This year we all 3 went to the dermatologist for a full body-scan. and I mean full. wow. i’m so glad she was a she.
“You kind of remind me of Harrison Ford from Indiana Jones,” I joked, feeling like South America, as she adventured around my body with headlamps & magnifying lenses.
The other not so funny thing was that my 2 guys–with the lighter, more susceptible skin, whose bodies I’ve long protected–got an easy pass a month earlier; while I, with the olive hue (thank you Mom), naturally drawn to the shade & to wearing a hat as I age–left with something “to watch” on both my nose & temple. though to be fair, my youth was spent in full, sun-drenched, seaside abandon. baby oil. tinfoil. hours & hours under the mid-day sun. like a job.
Before I removed the gown and redressed myself in jeans and my purple Lucky Brand top, there was something else. a small innocent freckle, on the inside of my thigh, of all places, and just because it had the audacity to be a shade too dark.
She pointed out two nearby comps, one and two shades lighter. I squinted but barely noticed a difference.
I’d like to take that off, she said, if that’s ok. Now.
I tried to be grateful.
2 needles & a tiny chunk of flesh later, I left the examining room with a bandage and an interior hobble, but even so, stopped at the front desk to courageously ask how soon to expect the results (despite the reminder that it was “probably nothing.” )
I spent the next week in a meditation on the word, Melanoma.
I know someone from the shore who died from something on his leg, and worse than that, I watched a made for television docudrama–this week, in 1973–that never left me. I was 10. She was 20. And dead. Leaving behind a baby. Because she chose not to give up her leg. I remember balling. I lived in Colorado at the time and John Denver’s music was the soundtrack, and my favorite song was the title of the film.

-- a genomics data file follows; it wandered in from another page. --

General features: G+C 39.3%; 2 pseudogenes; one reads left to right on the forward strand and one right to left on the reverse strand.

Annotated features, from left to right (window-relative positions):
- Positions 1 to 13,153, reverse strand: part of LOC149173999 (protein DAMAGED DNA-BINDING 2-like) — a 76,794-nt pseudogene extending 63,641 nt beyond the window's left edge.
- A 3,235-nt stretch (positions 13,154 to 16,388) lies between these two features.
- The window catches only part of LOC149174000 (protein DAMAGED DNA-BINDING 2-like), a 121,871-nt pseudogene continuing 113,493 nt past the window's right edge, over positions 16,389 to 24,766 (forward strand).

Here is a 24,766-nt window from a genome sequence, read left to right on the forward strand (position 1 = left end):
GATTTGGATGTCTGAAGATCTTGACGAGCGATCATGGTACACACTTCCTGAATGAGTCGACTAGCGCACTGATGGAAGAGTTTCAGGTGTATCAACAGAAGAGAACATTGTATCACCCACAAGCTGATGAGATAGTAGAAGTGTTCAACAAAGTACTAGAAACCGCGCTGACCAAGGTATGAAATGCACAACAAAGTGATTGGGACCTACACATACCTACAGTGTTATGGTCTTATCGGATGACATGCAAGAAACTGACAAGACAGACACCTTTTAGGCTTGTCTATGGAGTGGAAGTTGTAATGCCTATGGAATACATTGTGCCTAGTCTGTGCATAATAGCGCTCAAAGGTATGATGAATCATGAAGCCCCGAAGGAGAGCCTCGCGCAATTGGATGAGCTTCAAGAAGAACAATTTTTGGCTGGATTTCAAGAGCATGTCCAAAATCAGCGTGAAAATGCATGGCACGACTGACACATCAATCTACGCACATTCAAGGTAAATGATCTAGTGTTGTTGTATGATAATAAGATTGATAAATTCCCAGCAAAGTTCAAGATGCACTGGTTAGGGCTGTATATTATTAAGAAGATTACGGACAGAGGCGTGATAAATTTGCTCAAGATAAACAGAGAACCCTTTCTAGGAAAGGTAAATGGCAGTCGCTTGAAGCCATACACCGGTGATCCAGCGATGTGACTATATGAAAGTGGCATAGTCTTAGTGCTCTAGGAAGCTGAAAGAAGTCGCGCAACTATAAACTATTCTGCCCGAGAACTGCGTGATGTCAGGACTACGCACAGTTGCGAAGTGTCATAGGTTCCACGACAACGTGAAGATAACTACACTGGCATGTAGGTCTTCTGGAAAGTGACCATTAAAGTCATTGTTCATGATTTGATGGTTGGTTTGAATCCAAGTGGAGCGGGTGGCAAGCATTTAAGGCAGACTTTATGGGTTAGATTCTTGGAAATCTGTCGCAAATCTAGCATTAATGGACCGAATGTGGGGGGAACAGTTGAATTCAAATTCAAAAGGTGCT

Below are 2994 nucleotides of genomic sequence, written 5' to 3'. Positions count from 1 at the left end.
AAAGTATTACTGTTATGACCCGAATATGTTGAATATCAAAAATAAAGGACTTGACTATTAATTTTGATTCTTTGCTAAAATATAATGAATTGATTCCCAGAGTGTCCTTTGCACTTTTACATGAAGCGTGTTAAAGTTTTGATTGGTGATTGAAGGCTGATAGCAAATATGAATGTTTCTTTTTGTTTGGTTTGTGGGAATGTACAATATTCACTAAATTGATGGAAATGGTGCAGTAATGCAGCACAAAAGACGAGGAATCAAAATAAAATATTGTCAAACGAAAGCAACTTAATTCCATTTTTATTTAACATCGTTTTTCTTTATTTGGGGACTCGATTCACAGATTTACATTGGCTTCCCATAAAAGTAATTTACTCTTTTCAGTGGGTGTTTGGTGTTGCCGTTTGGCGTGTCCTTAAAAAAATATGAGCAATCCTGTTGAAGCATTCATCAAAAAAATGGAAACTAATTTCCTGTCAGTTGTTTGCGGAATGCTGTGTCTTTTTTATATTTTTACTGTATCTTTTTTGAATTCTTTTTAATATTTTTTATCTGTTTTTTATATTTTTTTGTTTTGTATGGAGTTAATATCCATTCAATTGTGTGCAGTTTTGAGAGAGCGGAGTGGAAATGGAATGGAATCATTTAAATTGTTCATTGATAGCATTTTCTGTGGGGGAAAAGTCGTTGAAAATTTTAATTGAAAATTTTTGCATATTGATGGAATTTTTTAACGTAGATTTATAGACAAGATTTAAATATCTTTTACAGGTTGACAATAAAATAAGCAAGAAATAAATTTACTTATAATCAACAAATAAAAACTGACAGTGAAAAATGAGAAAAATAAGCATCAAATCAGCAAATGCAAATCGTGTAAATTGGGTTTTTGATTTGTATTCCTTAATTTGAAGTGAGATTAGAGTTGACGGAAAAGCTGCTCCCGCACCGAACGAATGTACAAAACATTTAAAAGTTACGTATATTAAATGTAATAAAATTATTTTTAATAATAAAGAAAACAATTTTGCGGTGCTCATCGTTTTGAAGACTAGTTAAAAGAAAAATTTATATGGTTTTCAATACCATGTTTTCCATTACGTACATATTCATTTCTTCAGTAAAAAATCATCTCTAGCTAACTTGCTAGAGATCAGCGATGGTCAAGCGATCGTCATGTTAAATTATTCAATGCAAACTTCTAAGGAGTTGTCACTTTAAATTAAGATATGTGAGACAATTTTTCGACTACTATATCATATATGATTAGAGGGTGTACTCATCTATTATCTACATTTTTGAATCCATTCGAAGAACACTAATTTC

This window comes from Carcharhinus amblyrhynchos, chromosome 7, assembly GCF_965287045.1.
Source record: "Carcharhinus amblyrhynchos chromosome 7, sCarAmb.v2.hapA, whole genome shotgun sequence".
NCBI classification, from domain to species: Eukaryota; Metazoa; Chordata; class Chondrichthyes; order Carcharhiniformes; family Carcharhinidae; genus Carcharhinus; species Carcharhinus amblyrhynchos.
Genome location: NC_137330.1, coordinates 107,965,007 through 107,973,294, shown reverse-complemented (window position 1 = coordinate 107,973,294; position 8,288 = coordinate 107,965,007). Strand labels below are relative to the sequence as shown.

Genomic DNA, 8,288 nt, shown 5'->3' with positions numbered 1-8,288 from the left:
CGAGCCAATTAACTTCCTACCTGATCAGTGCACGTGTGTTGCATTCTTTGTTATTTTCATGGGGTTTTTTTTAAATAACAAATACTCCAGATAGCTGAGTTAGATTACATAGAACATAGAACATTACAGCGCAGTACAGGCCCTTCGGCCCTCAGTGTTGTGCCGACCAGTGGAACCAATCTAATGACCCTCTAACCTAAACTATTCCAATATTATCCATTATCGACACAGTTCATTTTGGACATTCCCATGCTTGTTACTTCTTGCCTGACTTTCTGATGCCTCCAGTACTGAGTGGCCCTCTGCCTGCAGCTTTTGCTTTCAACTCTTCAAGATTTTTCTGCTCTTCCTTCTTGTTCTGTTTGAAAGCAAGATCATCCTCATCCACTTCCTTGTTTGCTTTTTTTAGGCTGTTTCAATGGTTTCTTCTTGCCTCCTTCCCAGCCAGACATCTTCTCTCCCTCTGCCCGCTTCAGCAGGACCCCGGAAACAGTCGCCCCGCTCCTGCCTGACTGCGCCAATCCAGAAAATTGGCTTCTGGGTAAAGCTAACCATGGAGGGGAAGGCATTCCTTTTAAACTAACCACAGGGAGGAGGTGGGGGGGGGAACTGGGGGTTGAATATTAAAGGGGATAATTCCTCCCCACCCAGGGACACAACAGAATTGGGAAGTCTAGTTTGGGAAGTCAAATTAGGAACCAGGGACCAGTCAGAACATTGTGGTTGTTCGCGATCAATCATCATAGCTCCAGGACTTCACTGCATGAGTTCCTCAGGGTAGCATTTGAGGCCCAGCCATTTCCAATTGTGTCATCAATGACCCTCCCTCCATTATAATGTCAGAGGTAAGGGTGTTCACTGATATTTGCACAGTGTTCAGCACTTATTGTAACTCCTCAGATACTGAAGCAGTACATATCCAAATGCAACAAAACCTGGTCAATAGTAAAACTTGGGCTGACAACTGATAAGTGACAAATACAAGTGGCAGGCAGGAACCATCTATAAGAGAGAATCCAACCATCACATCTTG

I tried not to take it as a sign.
I’ve worried about it ever since.
Growing up a doctor’s daughter (and granddaughter and great-granddaughter), it’s easy to be preoccupied with health threats before your time. They arrive on the phone and at your front door and at your kitchen table and intrude upon holidays and graduations and birthday parties.
I recall early attempts to remember the difference between words like “malignant” & “benign.” They both sounded bad to me.
After the “procedure,” we left town for a college visit with our younger son and then continued north to see our older son in his “home” in Burlington. This provided just the right alchemy to ponder, despairingly, how all things end, and so I took the opportunity to mention to my family, something I’ve long held inside.
Just so you know, if I ever do get cancer, I said, I’ll probably want to just die like that mom in Sunshine (on my Shoulders) rather than subject myself to all kinds of disabling treatment.
This pronouncement was not met favorably, and my youngest assured me that he’d have something to say about that if the time came, and I had to laugh at all of us, in our presumptive authority over life and death.
The call came in sometime yesterday. 2 days later than expected. No one was there to receive it. My husband and I were in bed when our youngest arrived home late from work and pushed play on the answering machine.
We could barely make out the messages from upstairs:
A personal call from his dentist.
A robo call from someone trying to scare us into calling them back about something related to our finances.
And the final message, which I couldn’t quite make out, particularly over my son’s exclamation of joy and relief.